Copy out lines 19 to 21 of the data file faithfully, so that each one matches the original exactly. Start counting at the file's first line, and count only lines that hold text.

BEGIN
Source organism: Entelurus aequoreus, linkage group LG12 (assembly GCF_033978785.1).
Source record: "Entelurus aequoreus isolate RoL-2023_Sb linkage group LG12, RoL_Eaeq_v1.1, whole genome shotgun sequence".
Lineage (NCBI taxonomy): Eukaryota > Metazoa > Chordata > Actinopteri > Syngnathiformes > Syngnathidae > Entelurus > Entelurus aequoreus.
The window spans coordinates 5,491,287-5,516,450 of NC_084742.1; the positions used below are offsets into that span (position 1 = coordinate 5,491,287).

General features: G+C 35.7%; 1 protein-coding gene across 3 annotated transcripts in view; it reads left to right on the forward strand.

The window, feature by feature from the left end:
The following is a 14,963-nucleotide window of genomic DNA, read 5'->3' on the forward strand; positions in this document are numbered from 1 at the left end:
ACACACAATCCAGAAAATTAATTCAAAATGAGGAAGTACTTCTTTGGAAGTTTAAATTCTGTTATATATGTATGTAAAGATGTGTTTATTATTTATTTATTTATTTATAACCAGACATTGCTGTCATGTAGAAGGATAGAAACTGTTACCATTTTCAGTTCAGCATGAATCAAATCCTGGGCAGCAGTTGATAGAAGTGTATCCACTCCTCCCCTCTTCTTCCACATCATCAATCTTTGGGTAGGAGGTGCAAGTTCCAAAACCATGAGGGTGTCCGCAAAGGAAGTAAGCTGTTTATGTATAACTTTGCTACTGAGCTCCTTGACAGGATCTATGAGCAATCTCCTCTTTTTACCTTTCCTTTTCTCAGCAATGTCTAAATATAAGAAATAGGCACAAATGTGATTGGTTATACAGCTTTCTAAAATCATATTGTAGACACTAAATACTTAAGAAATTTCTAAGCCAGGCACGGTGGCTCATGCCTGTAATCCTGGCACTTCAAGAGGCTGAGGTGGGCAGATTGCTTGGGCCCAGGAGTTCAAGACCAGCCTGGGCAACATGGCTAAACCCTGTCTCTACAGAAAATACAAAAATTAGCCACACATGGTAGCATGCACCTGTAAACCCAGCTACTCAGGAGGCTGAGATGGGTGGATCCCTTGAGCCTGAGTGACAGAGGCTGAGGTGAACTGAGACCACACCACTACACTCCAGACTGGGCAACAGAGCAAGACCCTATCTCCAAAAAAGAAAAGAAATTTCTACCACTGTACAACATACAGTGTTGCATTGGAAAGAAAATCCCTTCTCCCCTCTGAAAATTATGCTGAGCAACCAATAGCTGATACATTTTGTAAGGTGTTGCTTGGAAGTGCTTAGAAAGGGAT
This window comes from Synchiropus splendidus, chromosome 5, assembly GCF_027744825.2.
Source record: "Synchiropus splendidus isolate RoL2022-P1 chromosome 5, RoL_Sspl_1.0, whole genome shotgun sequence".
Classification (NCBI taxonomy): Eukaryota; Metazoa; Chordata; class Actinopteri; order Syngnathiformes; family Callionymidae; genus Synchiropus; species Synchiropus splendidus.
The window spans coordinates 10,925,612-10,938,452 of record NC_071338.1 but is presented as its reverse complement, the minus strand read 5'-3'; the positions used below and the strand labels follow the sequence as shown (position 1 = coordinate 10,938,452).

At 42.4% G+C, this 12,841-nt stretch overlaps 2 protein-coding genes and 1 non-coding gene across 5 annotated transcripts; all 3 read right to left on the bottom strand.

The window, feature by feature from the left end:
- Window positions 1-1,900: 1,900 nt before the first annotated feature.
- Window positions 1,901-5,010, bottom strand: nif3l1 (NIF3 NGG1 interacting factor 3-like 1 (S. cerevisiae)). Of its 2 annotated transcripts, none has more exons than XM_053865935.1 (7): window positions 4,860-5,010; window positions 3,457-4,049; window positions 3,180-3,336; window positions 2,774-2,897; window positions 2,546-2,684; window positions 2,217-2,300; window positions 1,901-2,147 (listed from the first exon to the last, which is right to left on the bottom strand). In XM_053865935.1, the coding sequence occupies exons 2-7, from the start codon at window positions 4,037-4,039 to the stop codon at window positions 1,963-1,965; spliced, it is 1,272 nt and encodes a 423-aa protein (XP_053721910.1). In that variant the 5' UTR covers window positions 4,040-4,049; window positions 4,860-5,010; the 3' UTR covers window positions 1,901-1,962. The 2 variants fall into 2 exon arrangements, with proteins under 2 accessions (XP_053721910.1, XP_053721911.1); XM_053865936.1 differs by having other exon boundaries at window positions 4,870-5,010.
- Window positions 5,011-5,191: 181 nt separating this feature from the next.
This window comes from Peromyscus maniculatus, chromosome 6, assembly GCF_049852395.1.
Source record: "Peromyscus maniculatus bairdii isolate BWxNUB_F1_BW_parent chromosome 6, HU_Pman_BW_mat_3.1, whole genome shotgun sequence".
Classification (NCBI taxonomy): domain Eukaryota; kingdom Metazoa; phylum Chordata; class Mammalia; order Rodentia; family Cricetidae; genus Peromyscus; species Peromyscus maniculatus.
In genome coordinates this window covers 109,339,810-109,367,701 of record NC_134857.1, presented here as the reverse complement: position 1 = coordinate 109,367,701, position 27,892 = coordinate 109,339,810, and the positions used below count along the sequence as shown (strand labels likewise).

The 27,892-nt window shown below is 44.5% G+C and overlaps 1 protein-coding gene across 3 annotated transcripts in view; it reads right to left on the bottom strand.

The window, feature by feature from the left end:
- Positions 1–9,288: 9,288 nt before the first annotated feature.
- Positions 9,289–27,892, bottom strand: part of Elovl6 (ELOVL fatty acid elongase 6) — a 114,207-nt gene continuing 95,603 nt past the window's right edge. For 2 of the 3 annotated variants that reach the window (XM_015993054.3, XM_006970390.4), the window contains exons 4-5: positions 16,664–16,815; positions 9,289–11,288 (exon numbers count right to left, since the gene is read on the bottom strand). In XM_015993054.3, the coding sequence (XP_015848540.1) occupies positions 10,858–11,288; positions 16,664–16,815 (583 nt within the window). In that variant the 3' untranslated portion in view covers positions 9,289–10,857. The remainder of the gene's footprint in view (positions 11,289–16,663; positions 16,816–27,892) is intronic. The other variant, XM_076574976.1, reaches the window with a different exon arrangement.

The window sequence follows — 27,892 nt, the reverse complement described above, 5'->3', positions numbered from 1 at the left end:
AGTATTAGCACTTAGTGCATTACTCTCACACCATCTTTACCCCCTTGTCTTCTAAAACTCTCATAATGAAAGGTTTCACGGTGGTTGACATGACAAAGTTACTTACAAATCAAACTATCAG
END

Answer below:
Source record: "Peromyscus maniculatus bairdii isolate BWxNUB_F1_BW_parent chromosome 6, HU_Pman_BW_mat_3.1, whole genome shotgun sequence".
Classification (NCBI taxonomy): domain Eukaryota; kingdom Metazoa; phylum Chordata; class Mammalia; order Rodentia; family Cricetidae; genus Peromyscus; species Peromyscus maniculatus.
In genome coordinates this window covers 109,339,810-109,367,701 of record NC_134857.1, presented here as the reverse complement: position 1 = coordinate 109,367,701, position 27,892 = coordinate 109,339,810, and the positions used below count along the sequence as shown (strand labels likewise).